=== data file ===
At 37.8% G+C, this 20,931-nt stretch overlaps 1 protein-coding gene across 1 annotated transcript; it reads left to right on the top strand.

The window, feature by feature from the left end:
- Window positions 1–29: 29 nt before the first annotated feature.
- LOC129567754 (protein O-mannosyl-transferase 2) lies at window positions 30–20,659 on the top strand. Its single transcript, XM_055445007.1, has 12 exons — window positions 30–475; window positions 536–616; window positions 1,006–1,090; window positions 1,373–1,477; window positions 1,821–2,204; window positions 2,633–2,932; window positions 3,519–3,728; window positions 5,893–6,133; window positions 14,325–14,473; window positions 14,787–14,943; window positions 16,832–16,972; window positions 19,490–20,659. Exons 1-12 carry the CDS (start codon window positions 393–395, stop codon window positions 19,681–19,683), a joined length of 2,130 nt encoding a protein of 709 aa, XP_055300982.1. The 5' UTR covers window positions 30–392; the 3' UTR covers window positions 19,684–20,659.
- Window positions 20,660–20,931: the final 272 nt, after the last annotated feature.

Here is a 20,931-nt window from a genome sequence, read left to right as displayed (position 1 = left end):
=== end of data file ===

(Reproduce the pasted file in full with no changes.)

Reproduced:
At 37.8% G+C, this 20,931-nt stretch overlaps 1 protein-coding gene across 1 annotated transcript; it reads left to right on the top strand.

The window, feature by feature from the left end:
- Window positions 1–29: 29 nt before the first annotated feature.
- LOC129567754 (protein O-mannosyl-transferase 2) lies at window positions 30–20,659 on the top strand. Its single transcript, XM_055445007.1, has 12 exons — window positions 30–475; window positions 536–616; window positions 1,006–1,090; window positions 1,373–1,477; window positions 1,821–2,204; window positions 2,633–2,932; window positions 3,519–3,728; window positions 5,893–6,133; window positions 14,325–14,473; window positions 14,787–14,943; window positions 16,832–16,972; window positions 19,490–20,659. Exons 1-12 carry the CDS (start codon window positions 393–395, stop codon window positions 19,681–19,683), a joined length of 2,130 nt encoding a protein of 709 aa, XP_055300982.1. The 5' UTR covers window positions 30–392; the 3' UTR covers window positions 19,684–20,659.
- Window positions 20,660–20,931: the final 272 nt, after the last annotated feature.

Here is a 20,931-nt window from a genome sequence, read left to right as displayed (position 1 = left end):